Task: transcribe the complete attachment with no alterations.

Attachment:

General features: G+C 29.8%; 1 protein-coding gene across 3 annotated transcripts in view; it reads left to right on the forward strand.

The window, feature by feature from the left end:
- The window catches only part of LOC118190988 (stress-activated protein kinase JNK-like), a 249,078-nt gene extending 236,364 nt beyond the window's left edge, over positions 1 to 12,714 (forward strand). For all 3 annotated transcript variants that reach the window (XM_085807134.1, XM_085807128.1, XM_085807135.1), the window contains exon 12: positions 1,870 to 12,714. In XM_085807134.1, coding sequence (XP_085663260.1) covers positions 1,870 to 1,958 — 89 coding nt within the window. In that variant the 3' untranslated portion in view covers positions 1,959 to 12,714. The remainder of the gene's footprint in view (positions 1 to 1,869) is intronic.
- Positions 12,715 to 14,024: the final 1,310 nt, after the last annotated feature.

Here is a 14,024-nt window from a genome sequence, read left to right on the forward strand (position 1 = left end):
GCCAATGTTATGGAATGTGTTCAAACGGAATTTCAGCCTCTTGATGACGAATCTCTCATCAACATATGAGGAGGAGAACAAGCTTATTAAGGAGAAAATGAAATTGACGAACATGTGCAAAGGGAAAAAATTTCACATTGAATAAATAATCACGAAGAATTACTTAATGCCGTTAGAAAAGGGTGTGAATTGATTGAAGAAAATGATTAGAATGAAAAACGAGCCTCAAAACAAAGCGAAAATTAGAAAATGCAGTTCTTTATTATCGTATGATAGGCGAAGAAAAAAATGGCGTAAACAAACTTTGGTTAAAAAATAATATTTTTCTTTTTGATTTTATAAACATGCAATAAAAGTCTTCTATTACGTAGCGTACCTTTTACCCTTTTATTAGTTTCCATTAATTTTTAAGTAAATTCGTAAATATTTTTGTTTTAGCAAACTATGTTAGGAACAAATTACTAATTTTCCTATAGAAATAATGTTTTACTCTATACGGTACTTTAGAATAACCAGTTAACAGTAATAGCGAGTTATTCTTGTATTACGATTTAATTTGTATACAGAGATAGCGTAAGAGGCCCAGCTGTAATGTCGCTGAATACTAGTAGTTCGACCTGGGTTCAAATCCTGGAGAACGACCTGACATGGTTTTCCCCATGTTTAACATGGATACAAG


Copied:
General features: G+C 29.8%; 1 protein-coding gene across 3 annotated transcripts in view; it reads left to right on the forward strand.

The window, feature by feature from the left end:
- The window catches only part of LOC118190988 (stress-activated protein kinase JNK-like), a 249,078-nt gene extending 236,364 nt beyond the window's left edge, over positions 1 to 12,714 (forward strand). For all 3 annotated transcript variants that reach the window (XM_085807134.1, XM_085807128.1, XM_085807135.1), the window contains exon 12: positions 1,870 to 12,714. In XM_085807134.1, coding sequence (XP_085663260.1) covers positions 1,870 to 1,958 — 89 coding nt within the window. In that variant the 3' untranslated portion in view covers positions 1,959 to 12,714. The remainder of the gene's footprint in view (positions 1 to 1,869) is intronic.
- Positions 12,715 to 14,024: the final 1,310 nt, after the last annotated feature.

Here is a 14,024-nt window from a genome sequence, read left to right on the forward strand (position 1 = left end):
GCCAATGTTATGGAATGTGTTCAAACGGAATTTCAGCCTCTTGATGACGAATCTCTCATCAACATATGAGGAGGAGAACAAGCTTATTAAGGAGAAAATGAAATTGACGAACATGTGCAAAGGGAAAAAATTTCACATTGAATAAATAATCACGAAGAATTACTTAATGCCGTTAGAAAAGGGTGTGAATTGATTGAAGAAAATGATTAGAATGAAAAACGAGCCTCAAAACAAAGCGAAAATTAGAAAATGCAGTTCTTTATTATCGTATGATAGGCGAAGAAAAAAATGGCGTAAACAAACTTTGGTTAAAAAATAATATTTTTCTTTTTGATTTTATAAACATGCAATAAAAGTCTTCTATTACGTAGCGTACCTTTTACCCTTTTATTAGTTTCCATTAATTTTTAAGTAAATTCGTAAATATTTTTGTTTTAGCAAACTATGTTAGGAACAAATTACTAATTTTCCTATAGAAATAATGTTTTACTCTATACGGTACTTTAGAATAACCAGTTAACAGTAATAGCGAGTTATTCTTGTATTACGATTTAATTTGTATACAGAGATAGCGTAAGAGGCCCAGCTGTAATGTCGCTGAATACTAGTAGTTCGACCTGGGTTCAAATCCTGGAGAACGACCTGACATGGTTTTCCCCATGTTTAACATGGATACAAG